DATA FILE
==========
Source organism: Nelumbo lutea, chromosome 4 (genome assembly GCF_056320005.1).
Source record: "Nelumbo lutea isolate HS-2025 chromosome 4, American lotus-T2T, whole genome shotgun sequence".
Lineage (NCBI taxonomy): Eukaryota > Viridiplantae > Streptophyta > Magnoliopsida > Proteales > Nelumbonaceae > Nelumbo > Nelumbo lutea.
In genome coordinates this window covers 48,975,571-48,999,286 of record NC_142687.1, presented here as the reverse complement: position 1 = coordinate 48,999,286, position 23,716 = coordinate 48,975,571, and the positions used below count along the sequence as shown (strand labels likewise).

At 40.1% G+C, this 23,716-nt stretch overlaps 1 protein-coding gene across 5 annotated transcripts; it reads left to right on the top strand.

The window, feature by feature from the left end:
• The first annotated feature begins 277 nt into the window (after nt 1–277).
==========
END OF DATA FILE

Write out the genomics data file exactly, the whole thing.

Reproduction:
Source organism: Nelumbo lutea, chromosome 4 (genome assembly GCF_056320005.1).
Source record: "Nelumbo lutea isolate HS-2025 chromosome 4, American lotus-T2T, whole genome shotgun sequence".
Lineage (NCBI taxonomy): Eukaryota > Viridiplantae > Streptophyta > Magnoliopsida > Proteales > Nelumbonaceae > Nelumbo > Nelumbo lutea.
In genome coordinates this window covers 48,975,571-48,999,286 of record NC_142687.1, presented here as the reverse complement: position 1 = coordinate 48,999,286, position 23,716 = coordinate 48,975,571, and the positions used below count along the sequence as shown (strand labels likewise).

At 40.1% G+C, this 23,716-nt stretch overlaps 1 protein-coding gene across 5 annotated transcripts; it reads left to right on the top strand.

The window, feature by feature from the left end:
• The first annotated feature begins 277 nt into the window (after nt 1–277).